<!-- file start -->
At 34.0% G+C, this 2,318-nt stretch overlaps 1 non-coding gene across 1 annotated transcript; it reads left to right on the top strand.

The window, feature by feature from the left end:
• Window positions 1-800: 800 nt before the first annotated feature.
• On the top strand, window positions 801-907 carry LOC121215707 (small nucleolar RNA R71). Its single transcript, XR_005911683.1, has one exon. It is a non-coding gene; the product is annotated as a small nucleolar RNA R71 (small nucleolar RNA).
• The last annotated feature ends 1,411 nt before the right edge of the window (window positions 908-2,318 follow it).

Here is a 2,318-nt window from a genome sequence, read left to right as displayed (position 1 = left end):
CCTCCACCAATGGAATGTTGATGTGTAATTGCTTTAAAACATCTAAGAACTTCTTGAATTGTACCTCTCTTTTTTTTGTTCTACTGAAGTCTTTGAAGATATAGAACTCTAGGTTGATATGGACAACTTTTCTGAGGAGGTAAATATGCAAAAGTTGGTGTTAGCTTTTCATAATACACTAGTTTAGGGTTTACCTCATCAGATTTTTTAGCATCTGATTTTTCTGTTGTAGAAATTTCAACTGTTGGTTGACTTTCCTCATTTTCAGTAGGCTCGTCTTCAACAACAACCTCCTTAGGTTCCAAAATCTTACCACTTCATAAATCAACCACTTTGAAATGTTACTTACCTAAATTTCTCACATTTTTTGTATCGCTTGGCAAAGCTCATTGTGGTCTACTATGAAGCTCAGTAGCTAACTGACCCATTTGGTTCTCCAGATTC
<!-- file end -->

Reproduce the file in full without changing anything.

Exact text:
At 34.0% G+C, this 2,318-nt stretch overlaps 1 non-coding gene across 1 annotated transcript; it reads left to right on the top strand.

The window, feature by feature from the left end:
• Window positions 1-800: 800 nt before the first annotated feature.
• On the top strand, window positions 801-907 carry LOC121215707 (small nucleolar RNA R71). Its single transcript, XR_005911683.1, has one exon. It is a non-coding gene; the product is annotated as a small nucleolar RNA R71 (small nucleolar RNA).
• The last annotated feature ends 1,411 nt before the right edge of the window (window positions 908-2,318 follow it).

Here is a 2,318-nt window from a genome sequence, read left to right as displayed (position 1 = left end):
CCTCCACCAATGGAATGTTGATGTGTAATTGCTTTAAAACATCTAAGAACTTCTTGAATTGTACCTCTCTTTTTTTTGTTCTACTGAAGTCTTTGAAGATATAGAACTCTAGGTTGATATGGACAACTTTTCTGAGGAGGTAAATATGCAAAAGTTGGTGTTAGCTTTTCATAATACACTAGTTTAGGGTTTACCTCATCAGATTTTTTAGCATCTGATTTTTCTGTTGTAGAAATTTCAACTGTTGGTTGACTTTCCTCATTTTCAGTAGGCTCGTCTTCAACAACAACCTCCTTAGGTTCCAAAATCTTACCACTTCATAAATCAACCACTTTGAAATGTTACTTACCTAAATTTCTCACATTTTTTGTATCGCTTGGCAAAGCTCATTGTGGTCTACTATGAAGCTCAGTAGCTAACTGACCCATTTGGTTCTCCAGATTC